Verizon CFO Matt Ellis in December 2017 said, “it just starts to be significant to our financials in the next 2 to 3 years.” That would be late 2019 or 2020. Since then, Verizon has said everything is going better than expected. Verizon is building a true gigabit millimeter wave network.

After that comment, the industry accepted calling almost everything "5G," including 5G Low in 3.5 GHz spectrum. That's 70%-90% slower, really 4G with a software tweak (New Radio.) Especially in China, 3.5 GHz networks may be built early in 2018. 

In July 2018,  Skyworks CEO Kris Sennesael didn't see much demand for either type of 5G until late in 2019. Skyworks supplies frontend radio frequency parts to almost all the phone makers and has a clear view of the market. 

What we’re seeing today is a lot of design activity on both the infrastructure side and also on really kind of a heartbeat of the connectivity within smartphones. We think, again, you can get different answers, but we see revenue really being posted probably by 2020, maybe late '19. But 2020 is where I think kind of we translate around real revenue. (Seeking Alpha)

Getting the first 5G phones for Xmas, as Ted Rappaport predicts, is very exciting. But it probably will be Xmas 2019 or a little later for enough units to ship to affect any bottom line. It will take at least another year after that until they are in mid-priced phones.

Thank you, Simon F, for pointing me to the quote.

Article rewritten 8/5 for clarity and to clarify Ellis was talking about 5G High mmWave.

dave askOn Oct 1, Verizon will turn on the first $20B 5G mmWave network, soon offering a gigabit or close to 30M homes. The estimates you hear about 5G costs are wildly exaggerated. Verizon is building the most advanced wireless network while keeping capex at around 15%.

The Koreans, Chinese, and almost all Europeans are not doing mmWave in favor of mid-band "5G," with 4G-like performance. Massive MIMO in either 4G or "5G" can increase capacity 4X to 10X, including putting 2.3 GHz to 4.2 GHz to use. Cisco & others see traffic growth slowing to 30%/year or less. Verizon sees cost/bit dropping 40% per year. I infer overcapacity almost everywhere.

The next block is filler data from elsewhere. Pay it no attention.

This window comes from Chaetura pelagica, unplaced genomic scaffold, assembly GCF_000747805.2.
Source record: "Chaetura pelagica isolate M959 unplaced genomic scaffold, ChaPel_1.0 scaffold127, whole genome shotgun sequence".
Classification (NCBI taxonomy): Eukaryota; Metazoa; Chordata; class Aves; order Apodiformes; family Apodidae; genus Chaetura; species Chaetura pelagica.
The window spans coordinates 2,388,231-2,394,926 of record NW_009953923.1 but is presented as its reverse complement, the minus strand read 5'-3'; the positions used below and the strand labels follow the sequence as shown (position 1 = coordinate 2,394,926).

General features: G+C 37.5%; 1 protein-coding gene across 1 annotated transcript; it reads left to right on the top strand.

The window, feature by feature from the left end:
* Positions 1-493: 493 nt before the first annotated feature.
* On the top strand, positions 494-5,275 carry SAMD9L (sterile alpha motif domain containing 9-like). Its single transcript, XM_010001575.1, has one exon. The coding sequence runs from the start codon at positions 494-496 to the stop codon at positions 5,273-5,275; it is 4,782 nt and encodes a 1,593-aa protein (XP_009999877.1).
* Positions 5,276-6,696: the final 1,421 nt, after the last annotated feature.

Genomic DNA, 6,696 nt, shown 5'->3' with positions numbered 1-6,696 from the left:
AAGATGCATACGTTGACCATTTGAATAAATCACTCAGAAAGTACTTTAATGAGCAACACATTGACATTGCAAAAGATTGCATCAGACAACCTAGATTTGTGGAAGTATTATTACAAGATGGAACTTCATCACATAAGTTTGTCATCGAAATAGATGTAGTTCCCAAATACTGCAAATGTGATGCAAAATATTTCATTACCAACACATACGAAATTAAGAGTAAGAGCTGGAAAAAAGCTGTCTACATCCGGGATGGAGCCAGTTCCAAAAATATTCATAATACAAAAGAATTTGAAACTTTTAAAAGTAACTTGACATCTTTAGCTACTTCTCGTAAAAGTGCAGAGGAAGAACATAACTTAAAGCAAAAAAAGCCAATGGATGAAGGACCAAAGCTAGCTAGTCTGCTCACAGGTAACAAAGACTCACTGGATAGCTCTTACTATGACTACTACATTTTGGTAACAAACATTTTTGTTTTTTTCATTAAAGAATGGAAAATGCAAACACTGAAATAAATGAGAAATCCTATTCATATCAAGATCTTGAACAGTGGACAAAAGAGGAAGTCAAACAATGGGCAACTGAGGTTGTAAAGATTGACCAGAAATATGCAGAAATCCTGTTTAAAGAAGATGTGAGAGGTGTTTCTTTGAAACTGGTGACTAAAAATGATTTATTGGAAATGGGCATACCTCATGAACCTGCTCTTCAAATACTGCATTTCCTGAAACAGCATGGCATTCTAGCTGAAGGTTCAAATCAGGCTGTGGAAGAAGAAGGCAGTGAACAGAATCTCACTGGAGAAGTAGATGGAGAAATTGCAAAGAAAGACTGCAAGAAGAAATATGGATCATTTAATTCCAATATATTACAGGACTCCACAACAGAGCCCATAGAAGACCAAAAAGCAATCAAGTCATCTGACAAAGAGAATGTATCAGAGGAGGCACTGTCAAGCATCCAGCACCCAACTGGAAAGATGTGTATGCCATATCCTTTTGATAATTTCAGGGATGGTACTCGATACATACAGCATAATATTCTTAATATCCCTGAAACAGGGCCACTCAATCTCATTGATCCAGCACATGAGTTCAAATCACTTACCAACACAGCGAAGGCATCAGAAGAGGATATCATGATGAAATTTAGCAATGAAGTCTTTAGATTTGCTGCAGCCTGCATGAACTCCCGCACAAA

The predicted massive small cell builds are a pipe dream for vendors for at least five years. Verizon expects to reach a quarter of the U.S. without adding additional small cells. 

In the works: Enrique Blanco and Telefonica's possible mmWave disruption of Germany; Believe it or don't: 5G is cheap because 65% of most cities can be covered by upgrading existing cells; Verizon is ripping out and replacing 200,000 pieces of gear expecting to save half. 

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 5G Why Verizon thinks differently and what to do about it is a new report I wrote for STL Partners and their clients.

STL Partners, a British consulting outfit I respect, commissioned me to ask why. That report is now out. If you're a client, download it here. If not, and corporate priced research is interesting to you, ask me to introduce you to one of the principals.

It was fascinating work because the answers aren't obvious. Lowell McAdam's company is spending $20B to cover 30M+ homes in the first stage. The progress in low & mid-band, both "4G" and "5G," has been remarkable. In most territories, millimeter wave will not be necessary to meet expected demand.

McAdam sees a little further. mmWave has 3-4X the capacity of low and mid-band. He sees an enormous marketing advantage: unlimited services, even less congestion, reputation as the best network. Verizon testing found mmWave rate/reach was twice what had been estimated. All prior cost estimates need revision.

My take: even if mmWave doesn't fit in your current budget, telcos should expand trials and training to be ready as things change. The new cost estimates may be low enough to change your mind.